In good news, we have water at home again.  Now we just have to see how long it lasts.

12 May 2011

childhood favourites.

Ever since I came across Saved by the Bell: Hawaiian Style on television last weekend, I've been reminiscing over all the other awesome [in my head, at least] shows from my childhood.  From the beginnings of Nick Jr to tuning every Friday for TGIF, I got to watch some awesome shows growing up that I just feel today's shows don't live up to.  I know it's a generational thing, but I just don't see people looking back in 20 years and thinking what great shows Hannah Montana or The Suite Life of Zack and Cody were.  Maybe it's because back then it was just a lot easier to be a kid; I feel like I was a lot more carefree than kids are today.  [when I was back in Helena for my 10-year-reunion last fall, my classmates and I were noting that 14-year-old girls look a lot more grown-up today than they did when we were 14-year-old girls - they seem to be skipping over that awkward middle school phase and going straight into glamorous high school mode]

But I digress.  The point of this post was to remember some of my favourite childhood shows, not to ramble about the differences between being a kid then and now.  These are the ones I remember with the most affection.

the jetsons.  I can almost still remember the entire theme song.  And one of my fondest memories of being a kid is going to see the movie version at Boggs' Cinema [remember that place?] with the Webb family.  I still say that it was mine and Burke's first date.  ah, childhood romance.

the world of david the gnome.  This was one of the first shows when Nick Jr launched, and I used to love watching David race across the land on the back of Swift the Fox to save someone's life.  And I still think that the little "gnome kisses" are the most romantic thing in the world.  [I definitely just watched the theme song on YouTube and am not at all ashamed to admit that I teared up]

the littl' bits.  This was another of the original Nick Jr shows that I used to love.  I don't really even remember much of what it was about, I just remember being obsessed.

the smurfs.  I'm still unsure as to how the Smurf world was so populous when there was only ever one female.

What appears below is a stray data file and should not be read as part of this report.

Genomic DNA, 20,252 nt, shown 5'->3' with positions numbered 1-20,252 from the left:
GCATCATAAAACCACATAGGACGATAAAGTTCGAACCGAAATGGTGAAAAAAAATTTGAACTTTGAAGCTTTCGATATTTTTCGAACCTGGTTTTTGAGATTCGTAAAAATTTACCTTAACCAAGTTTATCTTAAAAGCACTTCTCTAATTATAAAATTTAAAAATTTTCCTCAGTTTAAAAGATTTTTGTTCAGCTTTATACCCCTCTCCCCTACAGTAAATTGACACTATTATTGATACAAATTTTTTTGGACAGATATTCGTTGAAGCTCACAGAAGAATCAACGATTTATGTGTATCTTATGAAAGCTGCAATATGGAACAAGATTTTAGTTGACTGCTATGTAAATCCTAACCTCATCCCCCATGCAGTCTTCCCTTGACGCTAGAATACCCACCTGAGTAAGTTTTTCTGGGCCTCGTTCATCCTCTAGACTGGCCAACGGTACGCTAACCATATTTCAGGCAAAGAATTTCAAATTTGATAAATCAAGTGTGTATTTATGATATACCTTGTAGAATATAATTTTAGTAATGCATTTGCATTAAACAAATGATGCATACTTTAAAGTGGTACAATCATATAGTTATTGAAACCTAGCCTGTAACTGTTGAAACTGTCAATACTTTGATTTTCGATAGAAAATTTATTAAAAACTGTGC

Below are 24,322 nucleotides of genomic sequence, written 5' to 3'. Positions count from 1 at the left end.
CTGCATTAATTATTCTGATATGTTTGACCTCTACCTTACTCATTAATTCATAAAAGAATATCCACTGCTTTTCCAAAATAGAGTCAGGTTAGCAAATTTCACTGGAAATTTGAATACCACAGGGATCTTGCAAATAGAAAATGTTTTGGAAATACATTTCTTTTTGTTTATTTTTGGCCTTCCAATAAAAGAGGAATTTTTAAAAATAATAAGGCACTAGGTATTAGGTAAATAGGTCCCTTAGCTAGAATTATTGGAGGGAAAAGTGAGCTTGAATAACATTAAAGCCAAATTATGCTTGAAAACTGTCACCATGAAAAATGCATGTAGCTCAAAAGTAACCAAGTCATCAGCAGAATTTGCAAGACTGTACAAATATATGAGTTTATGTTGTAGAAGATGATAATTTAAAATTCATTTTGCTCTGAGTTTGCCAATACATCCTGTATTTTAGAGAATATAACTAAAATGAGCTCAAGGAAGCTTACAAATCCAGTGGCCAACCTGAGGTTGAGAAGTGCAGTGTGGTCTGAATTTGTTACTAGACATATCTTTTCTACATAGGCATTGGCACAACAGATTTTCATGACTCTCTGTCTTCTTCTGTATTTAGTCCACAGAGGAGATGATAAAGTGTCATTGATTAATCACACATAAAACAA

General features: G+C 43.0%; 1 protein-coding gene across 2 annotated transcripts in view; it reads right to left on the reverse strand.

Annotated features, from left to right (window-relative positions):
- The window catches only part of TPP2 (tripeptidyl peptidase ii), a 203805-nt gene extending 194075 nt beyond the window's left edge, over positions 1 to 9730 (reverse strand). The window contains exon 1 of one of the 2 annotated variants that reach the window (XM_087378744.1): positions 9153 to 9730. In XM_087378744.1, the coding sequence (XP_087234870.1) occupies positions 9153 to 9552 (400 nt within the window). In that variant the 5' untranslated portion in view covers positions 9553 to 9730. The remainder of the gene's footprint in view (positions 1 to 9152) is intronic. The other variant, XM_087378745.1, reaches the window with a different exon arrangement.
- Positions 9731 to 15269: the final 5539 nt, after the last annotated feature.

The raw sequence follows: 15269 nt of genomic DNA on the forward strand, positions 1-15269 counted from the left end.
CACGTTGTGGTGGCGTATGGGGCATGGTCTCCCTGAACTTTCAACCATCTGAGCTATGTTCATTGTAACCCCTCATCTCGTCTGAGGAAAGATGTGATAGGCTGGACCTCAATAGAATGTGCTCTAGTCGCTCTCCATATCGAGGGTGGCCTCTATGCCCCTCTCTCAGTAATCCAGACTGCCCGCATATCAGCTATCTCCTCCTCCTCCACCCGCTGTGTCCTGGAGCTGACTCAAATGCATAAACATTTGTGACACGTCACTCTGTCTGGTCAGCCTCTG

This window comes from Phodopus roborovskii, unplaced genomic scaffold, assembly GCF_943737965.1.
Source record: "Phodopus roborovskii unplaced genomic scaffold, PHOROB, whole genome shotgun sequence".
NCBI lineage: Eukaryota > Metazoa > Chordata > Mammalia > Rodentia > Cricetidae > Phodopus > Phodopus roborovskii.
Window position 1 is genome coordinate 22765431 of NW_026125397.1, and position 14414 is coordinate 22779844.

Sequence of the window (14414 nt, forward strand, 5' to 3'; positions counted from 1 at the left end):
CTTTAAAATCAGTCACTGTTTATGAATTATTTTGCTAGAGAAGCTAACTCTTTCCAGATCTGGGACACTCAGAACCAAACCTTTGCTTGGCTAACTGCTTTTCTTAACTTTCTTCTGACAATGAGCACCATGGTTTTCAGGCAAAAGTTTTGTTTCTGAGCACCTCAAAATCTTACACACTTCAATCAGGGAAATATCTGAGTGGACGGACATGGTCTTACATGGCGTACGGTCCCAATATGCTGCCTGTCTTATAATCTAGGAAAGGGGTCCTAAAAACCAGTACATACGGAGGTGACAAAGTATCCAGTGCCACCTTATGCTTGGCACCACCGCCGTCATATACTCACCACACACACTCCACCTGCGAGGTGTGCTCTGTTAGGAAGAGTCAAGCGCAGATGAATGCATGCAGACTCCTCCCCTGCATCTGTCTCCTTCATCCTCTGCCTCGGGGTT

the elephant show.  I realize that is probably not the real name, but I think you know what I'm talking about.  Do you still remember the actions to the closing song ["I love you in the morning and in the afternoon..."]?  Because I definitely do.

full house.  TGIF used to be the best part of the week - we would time dinner so that we would sit down just as the first show started at 7 o'clock.  And yes, Uncle Jesse still makes my heart flutter.  Don't act like you're immune, because we all know that you are lying.

family matters.  I had a Steve Urkel puzzle.  I think that really says it all.  Oh, but he was dreamy when he stepped out of that chamber of his and was transformed into Stefan Ur-kel.

boy meets world.  Admittedly, I stopped watching once they left high school, because I just didn't find the college seasons all that great, but the middle and high school seasons were hilarious.  And yes, I still have a crush on Shawn.  So do you.

the flinstones.  I rocked one of the better Pebbles hairstyles as a child and dreamt of growing up to marry Bam-Bam.  Plus I always wanted a pet dinosaur like Dino, he seemed really cool [not like that bloke Barney. don't get me started on him]

teenage mutant ninja turtles.  My favourite character was always Splinter - who was yours?  I'm still convinced that I was him in a past life.

inspector gadget.  My mother and I used to watch it and sing the song together.  We would yell together that "this note will self-destruct!"  I always wanted a super cool watch like Penny's.  And yes, I still say "go go Gadget arms" when something is just thatmuch out of reach.

charles in charge.  Come on, Scott Baio was dreamy.  He used to be Chachi!

the noozles.  It's the one on Nickelodeon about the little girl in Australia with the pet koala bear from another dimension who survives only on eucalyptus leaves.  You know, the one that no one can ever remember the name of.  I Google-d and Wikipedia-ed it, and I finally found it.  Victory is mine!

saved by the bell.  Just in case you guys had forgotten what inspired this little trip down memory lane.

And of course there were the early morning re-runs of gilligan's island, the beverly hillbillies, and the brady bunch to watch while we had our breakfast before school.  Ah, those were the days.

What were your favourite shows growing up?

10 May 2011

blast from the past.

Last Saturday, Ashu and I were passing the afternoon flipping channels at Pranay's place when I suddenly came across this: